Historian wants China's '79 invasion of northern Vietnam included in school

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A Vietnamese soldier stands on a Chinese army tank destroyed during China's 1979 invasion of northern Vietnam.

A prominent Vietnamese academic has urged the government to include Vietnam’s defensive war against China's 1979 invasion of the north in school books. 

 “I think our basic education program should include this historical stage, just like history of defensive fights against the French and Americans,” Associate Professor Le Mau Han told Tuoi Tre (Youth) newspaper in an interview.

“Vietnamese younger generations need to understand the nature of the war, the purpose of the fighting our soldiers and other citizens engaged in and the pride that helped the Vietnamese people defend our national sovereignty, independence and freedom,” he said.

In 1998, Han and other co-authors included a section about the war in their book Dai cuong lich su Viet Nam (Overview of Vietnamese History), which is one of few documents describing the war for local students.

The book has been reprinted many times since.

Han said he could add more important data about the war in a new edition of Dai cuong lich su Viet Nam.

“It was a fierce fight,” he said.

“Many documents show that China had carefully prepared to attack Vietnam while Vietnam was facing multiple difficulties after ending 30 years of another war [the Vietnam War],” he said.

On February 17, 1979, more than 600,000 Chinese troops crossed Vietnam’s northern border to invade the country, launching a 17-day attack along the 600-kilometer border that the two nations share.

The invasion was interpreted in the West as China's response to Vietnam's conflicts with the Khmer Rouge, the leaders of Beijing's client state in Cambodia at the time. 

Pol Pot led the Khmer Rouge regime to pursue an extreme policy designed to establish a rural utopia that forced people to leave cities, abolished money and outlawed religion.

Its wanton executions, overworking of the population and forced starvation are estimated to have wiped out some two million people between 1975 and 1979 before Vietnam, whose border provinces suffered bloody attacks from the Khmer Rouge, drove them out of power.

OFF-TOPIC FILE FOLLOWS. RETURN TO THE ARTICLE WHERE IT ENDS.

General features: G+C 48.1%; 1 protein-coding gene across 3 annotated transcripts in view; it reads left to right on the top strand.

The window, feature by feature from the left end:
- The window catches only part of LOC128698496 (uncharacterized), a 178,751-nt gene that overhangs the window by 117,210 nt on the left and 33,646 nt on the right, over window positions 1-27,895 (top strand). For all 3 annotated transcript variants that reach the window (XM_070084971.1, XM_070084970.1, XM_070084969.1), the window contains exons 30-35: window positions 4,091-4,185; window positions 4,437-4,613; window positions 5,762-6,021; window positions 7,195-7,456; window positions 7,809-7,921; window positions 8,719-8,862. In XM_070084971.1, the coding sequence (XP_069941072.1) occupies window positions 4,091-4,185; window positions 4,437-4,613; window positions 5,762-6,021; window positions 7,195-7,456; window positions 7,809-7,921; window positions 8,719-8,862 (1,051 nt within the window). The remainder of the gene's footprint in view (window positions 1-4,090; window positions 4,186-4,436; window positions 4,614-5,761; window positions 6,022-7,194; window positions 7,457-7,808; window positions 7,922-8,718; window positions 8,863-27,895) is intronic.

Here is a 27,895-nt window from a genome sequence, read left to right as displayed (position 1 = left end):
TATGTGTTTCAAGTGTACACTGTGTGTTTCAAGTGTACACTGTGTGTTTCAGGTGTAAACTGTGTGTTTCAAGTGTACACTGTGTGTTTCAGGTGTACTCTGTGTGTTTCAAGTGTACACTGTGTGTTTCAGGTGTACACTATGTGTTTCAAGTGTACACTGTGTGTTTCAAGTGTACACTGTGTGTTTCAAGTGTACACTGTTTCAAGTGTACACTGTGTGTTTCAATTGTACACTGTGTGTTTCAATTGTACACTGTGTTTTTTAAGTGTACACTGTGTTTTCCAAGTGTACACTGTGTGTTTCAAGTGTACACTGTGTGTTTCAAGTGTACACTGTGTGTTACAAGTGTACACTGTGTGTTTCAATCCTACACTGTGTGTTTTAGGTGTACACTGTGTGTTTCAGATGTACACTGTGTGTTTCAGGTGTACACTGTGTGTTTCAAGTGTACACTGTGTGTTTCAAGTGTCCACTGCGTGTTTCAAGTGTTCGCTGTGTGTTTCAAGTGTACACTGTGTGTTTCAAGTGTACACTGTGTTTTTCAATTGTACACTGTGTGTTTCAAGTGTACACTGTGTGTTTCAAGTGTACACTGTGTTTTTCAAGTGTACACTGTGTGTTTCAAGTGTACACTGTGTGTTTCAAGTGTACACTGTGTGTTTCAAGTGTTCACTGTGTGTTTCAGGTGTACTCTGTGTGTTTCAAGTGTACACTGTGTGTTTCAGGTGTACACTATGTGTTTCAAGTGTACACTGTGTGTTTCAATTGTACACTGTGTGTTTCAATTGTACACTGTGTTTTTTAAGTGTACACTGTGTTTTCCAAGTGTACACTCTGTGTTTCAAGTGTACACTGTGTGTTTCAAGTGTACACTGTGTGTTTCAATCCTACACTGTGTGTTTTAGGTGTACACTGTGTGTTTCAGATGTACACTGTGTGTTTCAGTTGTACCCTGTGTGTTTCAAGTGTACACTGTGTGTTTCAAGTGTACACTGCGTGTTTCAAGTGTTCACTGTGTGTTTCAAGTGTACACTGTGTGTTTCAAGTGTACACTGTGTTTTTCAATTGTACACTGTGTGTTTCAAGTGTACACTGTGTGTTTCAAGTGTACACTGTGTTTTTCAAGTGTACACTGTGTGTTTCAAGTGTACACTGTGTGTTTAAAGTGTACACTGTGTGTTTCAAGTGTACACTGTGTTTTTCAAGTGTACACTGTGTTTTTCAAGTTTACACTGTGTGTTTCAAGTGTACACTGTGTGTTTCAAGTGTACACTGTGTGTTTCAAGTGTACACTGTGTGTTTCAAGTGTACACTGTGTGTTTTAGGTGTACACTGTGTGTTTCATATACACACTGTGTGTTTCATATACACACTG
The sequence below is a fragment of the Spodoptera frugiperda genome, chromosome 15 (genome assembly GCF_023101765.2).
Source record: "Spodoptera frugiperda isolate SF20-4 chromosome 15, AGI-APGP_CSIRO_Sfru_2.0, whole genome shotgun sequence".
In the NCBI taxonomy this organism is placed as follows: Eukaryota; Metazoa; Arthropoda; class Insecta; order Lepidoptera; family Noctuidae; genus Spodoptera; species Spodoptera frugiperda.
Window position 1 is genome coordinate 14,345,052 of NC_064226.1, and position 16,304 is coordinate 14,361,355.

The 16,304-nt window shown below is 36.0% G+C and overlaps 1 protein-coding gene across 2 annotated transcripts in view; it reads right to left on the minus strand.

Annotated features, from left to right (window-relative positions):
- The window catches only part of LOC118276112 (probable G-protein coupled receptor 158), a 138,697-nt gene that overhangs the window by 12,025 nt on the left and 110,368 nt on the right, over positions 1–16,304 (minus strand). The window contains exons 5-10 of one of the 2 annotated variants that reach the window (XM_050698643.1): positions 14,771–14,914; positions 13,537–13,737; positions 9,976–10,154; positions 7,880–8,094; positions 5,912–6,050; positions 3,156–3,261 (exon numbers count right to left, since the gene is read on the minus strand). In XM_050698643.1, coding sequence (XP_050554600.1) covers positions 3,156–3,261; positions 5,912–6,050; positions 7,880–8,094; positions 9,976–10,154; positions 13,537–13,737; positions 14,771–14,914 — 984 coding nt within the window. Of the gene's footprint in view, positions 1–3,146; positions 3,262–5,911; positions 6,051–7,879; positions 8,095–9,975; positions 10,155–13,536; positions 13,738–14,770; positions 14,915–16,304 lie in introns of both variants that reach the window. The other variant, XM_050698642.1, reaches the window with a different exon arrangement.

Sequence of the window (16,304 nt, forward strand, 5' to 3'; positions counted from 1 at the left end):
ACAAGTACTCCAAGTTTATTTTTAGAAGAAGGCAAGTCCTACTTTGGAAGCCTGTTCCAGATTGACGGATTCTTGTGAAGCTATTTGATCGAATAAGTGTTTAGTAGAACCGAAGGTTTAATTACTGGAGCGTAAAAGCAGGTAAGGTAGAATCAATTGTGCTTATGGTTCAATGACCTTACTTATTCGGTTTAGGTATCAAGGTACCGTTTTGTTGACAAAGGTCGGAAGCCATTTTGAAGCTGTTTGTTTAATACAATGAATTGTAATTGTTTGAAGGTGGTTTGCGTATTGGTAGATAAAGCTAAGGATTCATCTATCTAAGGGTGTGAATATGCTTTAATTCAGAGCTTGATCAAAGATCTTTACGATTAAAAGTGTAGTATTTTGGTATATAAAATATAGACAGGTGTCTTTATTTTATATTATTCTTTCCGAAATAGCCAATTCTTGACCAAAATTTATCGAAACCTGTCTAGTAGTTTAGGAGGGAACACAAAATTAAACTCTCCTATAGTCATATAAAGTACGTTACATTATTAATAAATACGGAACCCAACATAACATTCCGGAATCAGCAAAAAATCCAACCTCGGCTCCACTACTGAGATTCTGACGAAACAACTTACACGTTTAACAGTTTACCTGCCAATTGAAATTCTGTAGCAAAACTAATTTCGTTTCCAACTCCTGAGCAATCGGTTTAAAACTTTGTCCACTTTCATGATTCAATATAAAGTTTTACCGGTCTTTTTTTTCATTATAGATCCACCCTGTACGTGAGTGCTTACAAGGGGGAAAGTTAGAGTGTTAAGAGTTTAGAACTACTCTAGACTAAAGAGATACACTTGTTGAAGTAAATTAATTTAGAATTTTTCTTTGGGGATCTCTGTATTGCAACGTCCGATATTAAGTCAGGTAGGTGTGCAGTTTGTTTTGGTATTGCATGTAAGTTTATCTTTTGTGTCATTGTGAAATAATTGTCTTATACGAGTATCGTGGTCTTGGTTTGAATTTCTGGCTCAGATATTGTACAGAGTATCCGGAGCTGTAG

“That Vietnam drove out the Khmer Rouge just as their atrocities were peaking is not seriously in doubt,” Noam Chomsky, the American linguist and public intellectual, said.

“Nor is there any doubt that there were Khmer Rouge attacks in Vietnam, or that the Khmer Rouge were supported by China," he said.

“Vietnam… was responding to ample provocation.”

Although the China-led war in the northern provinces ended in March 1979, it was followed by border tensions between the two countries throughout the following decade.

The two countries normalized diplomatic relations in 1991. In 1999, the leaders of both nations agreed on a “16-golden-word motto” to  guide relations between the two countries: “long-term stability and future orientation, friendly neighborhood, comprehensive cooperation."

In 2000, China's then Party Chief Jiang Jemin explained: “‘Long term stability’ means that Viet-Sino friendship fits both countries' fundamental interests, so in any circumstance at any time it's a must to maintain the stable and healthy development of the relationship; ‘Looking forward’ means taking the standpoint of NOW to look to the long term and open a better future for Viet-Sino relationship.”

Major-General Le Van Cuong, former director of the Strategy Institute at the Ministry of Public Security, said it was necessary to review the situation regarding commemoration of the war.

He said there should be more activities to create awareness of the war and help people all over the world understand what really happened.

It is necessary to make “more than 1.3 billion Chinese understand the truth that on that day, more than 600,000 Chinese troops crossed the border to invade Vietnam,” he said.

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